The current online environment is so ambiguous that it isn't even clear whether she actually believes Buzzfeed could diagnose her with something, or she's mocking people who do this. Either way, it's a real danger. 

Imagine that a video titled "6 signs you might have ADHD" pops up on your recommended feed. You watch it and find out that forgetting why you walked in a room, being distractible, often being late, impulse buying, losing things, and hyperfocusing on video games could all be signs that you have ADHD. Wow! You do all of these things, so you could really have this disorder!

Your interest piqued, you keep scrolling. And you keep finding confirmation that your symptoms indeed point to ADHD. After a while, you become so convinced that you've essentially self-diagnosed yourself. 

It happens, and instead of ADHD, you can just as easily insert depression, bipolar disorder, borderline personality disorder, autism, and obsessive compulsive disorder. Indeed, "feeling like you don't fit in" is often described as one symptom of being transgender or non-binary, and vulnerable young people who don't feel like they fit in (isn't that all of them, really?) could soon find themselves exploring a rabbit hole with an entirely different shape. Some may feel that, to be cool or liked, they have to be neuro-atypical or to have a mental disorder, and essentially talk themselves into feeling like they do.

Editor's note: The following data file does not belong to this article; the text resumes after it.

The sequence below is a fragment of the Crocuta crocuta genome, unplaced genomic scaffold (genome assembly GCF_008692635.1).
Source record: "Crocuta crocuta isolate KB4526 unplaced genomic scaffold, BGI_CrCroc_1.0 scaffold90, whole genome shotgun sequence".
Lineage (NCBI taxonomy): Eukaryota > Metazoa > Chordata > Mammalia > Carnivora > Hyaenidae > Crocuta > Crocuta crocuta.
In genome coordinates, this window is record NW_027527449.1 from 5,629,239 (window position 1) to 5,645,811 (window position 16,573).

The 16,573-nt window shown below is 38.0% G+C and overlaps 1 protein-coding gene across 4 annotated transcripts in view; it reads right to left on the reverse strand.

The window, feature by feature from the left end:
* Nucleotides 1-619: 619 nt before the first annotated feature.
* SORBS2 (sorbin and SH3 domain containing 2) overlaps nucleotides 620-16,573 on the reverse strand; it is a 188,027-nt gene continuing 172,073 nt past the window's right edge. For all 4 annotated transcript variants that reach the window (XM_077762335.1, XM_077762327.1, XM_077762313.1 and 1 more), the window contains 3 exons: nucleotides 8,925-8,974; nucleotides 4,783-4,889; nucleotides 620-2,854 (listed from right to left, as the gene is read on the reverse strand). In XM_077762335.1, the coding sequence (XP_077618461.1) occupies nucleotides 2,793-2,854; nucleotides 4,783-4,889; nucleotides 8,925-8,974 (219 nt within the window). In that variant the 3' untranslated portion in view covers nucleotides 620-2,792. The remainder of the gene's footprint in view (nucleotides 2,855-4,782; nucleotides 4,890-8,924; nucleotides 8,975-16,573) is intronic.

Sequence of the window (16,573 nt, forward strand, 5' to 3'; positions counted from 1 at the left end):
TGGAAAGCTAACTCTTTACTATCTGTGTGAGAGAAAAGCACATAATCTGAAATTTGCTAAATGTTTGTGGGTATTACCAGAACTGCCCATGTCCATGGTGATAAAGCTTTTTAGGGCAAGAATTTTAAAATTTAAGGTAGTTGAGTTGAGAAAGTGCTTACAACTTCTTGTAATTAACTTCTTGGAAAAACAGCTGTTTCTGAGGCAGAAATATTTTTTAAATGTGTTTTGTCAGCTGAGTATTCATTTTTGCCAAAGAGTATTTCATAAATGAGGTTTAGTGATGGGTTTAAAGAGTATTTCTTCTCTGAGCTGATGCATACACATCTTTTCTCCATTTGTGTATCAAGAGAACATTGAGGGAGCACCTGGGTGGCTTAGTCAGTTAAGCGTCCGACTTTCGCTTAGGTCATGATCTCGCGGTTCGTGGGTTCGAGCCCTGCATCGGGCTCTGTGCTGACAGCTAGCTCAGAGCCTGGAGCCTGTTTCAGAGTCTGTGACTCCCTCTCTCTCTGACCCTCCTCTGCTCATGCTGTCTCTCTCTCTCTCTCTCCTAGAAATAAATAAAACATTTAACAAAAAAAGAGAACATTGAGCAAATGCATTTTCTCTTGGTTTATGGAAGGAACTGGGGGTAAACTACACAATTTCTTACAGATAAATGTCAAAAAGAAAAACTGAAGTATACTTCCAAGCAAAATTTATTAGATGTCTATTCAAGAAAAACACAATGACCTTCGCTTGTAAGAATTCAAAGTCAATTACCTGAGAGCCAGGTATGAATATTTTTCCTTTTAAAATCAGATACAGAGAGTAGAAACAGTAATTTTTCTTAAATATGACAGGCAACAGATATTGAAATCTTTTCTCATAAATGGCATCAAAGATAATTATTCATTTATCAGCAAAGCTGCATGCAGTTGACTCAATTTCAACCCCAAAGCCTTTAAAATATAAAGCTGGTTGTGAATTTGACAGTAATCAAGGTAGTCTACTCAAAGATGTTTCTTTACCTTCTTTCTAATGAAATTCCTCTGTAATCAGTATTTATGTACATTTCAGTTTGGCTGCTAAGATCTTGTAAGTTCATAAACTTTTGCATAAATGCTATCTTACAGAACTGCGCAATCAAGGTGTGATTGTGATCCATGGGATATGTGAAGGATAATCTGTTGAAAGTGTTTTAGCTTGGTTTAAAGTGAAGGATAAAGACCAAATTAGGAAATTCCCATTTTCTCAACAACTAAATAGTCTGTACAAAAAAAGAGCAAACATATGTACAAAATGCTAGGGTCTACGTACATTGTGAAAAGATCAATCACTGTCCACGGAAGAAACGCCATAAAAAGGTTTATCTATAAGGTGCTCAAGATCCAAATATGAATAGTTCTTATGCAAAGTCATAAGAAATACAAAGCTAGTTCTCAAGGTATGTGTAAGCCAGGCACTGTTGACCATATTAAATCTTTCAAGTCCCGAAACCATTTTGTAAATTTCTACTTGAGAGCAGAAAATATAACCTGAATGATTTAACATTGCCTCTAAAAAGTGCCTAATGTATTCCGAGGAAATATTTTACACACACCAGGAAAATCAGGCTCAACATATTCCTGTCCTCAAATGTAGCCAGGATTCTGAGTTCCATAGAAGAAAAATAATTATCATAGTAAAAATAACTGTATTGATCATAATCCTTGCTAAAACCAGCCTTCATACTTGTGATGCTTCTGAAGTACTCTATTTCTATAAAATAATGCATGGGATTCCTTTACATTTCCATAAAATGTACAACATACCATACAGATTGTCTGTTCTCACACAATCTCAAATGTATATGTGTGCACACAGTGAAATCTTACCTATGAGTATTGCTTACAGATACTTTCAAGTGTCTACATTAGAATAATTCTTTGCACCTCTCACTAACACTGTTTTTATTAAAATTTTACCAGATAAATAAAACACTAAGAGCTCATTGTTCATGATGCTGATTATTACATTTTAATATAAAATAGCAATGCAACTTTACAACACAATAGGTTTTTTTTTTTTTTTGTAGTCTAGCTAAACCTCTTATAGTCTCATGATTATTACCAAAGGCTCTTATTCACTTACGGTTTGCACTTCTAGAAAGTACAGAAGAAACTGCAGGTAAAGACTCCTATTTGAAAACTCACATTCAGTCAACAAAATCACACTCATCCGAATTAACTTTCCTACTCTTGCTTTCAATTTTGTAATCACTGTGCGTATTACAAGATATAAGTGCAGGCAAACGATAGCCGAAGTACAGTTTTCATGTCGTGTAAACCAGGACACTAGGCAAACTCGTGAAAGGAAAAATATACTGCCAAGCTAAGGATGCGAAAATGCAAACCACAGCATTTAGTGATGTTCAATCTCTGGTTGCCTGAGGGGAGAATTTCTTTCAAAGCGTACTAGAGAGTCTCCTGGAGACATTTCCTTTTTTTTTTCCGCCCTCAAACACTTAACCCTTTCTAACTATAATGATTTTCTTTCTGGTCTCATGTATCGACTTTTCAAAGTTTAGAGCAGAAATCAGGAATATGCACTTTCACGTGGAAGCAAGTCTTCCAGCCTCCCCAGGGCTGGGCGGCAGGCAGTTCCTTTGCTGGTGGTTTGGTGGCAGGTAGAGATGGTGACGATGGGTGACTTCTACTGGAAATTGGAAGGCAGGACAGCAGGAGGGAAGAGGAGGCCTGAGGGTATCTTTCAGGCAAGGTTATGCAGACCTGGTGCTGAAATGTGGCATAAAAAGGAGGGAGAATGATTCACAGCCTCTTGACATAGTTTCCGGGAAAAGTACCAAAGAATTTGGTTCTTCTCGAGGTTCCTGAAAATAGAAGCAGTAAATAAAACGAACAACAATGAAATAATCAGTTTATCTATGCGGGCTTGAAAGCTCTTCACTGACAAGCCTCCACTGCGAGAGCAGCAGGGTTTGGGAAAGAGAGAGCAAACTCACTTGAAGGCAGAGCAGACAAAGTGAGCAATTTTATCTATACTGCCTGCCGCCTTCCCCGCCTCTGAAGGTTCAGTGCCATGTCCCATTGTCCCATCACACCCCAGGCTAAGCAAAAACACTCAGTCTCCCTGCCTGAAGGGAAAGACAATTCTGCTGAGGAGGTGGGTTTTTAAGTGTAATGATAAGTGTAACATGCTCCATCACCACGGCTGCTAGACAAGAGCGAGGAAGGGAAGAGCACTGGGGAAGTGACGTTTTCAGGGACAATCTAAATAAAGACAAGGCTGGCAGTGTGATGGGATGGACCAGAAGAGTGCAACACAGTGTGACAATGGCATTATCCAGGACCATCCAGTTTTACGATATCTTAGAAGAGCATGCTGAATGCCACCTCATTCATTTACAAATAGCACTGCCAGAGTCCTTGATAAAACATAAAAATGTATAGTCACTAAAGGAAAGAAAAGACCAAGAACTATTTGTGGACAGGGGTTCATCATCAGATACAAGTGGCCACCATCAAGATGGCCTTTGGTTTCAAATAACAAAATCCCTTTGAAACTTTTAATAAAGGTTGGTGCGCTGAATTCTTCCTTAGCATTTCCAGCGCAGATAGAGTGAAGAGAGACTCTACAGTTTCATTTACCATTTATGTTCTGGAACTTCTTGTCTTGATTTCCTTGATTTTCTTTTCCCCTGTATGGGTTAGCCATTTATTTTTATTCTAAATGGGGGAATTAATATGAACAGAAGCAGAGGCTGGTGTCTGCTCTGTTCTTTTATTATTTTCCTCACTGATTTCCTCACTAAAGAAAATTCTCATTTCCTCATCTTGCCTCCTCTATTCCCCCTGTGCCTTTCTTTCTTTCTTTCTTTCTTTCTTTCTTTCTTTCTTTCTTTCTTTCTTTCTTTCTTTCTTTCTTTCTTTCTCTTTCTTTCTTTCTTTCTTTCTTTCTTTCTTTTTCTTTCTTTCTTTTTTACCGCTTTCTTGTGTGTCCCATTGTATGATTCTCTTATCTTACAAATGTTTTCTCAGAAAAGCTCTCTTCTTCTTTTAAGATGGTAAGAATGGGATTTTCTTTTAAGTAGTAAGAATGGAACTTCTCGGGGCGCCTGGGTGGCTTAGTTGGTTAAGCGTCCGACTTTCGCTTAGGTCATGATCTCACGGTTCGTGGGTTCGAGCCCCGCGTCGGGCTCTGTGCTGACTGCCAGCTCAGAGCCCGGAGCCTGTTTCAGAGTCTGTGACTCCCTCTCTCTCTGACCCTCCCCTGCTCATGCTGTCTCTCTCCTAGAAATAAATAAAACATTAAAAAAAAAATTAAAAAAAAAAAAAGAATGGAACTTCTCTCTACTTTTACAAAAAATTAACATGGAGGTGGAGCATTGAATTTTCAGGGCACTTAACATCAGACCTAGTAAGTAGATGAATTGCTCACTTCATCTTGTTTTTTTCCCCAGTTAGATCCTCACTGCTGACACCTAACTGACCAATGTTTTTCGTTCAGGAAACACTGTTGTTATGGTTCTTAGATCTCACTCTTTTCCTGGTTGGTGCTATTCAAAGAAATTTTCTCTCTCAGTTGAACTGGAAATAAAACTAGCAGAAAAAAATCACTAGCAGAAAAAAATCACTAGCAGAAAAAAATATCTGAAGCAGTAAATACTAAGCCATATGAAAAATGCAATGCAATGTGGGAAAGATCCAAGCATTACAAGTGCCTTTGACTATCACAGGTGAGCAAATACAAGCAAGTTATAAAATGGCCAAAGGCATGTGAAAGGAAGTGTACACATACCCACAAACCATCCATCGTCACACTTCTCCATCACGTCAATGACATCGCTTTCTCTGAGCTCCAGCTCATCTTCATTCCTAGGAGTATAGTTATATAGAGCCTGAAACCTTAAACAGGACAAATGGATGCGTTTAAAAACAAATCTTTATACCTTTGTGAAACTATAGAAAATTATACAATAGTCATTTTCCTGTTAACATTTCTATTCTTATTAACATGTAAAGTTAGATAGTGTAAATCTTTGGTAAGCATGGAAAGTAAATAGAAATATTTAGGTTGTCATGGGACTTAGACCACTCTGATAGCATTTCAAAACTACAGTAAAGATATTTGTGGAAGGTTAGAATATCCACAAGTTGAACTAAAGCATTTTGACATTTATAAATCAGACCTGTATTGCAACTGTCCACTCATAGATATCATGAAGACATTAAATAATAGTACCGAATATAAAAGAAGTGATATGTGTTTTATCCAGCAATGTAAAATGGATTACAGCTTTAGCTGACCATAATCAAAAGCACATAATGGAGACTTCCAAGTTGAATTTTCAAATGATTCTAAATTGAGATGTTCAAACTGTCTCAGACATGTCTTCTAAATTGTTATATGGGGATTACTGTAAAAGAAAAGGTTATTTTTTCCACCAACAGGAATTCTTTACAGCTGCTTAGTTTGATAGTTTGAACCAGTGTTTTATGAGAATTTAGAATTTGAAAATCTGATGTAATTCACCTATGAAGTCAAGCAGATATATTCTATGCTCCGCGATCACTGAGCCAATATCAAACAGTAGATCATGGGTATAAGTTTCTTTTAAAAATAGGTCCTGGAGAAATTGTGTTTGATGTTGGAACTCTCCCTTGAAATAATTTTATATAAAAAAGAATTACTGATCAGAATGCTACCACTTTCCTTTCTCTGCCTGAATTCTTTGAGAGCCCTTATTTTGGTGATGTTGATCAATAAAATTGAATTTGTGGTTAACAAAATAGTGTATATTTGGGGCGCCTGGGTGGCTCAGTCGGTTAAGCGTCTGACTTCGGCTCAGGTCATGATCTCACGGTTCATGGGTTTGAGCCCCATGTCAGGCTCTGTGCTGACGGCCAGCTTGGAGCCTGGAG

The "self-diagnosed" teens who spread "awareness" aren't malicious, unlike the fakers out there. They are, however, dangerous — these videos spread the idea that you can diagnose yourself with mental disorders via the internet, when the truth is that numerous disorders have overlapping symptoms, and only a qualified mental health professional who actually understands your history can make a diagnosis. 

Even if these teens were reading the DSM, which they're not, they'd be better off — but the truth is that TikTok and YouTube are their native habitats, and that's where they'll go for info. It's high time that parents get in on the conversation, so that they know what's going on; and we hope that knowing what's out there can help you find a starting point.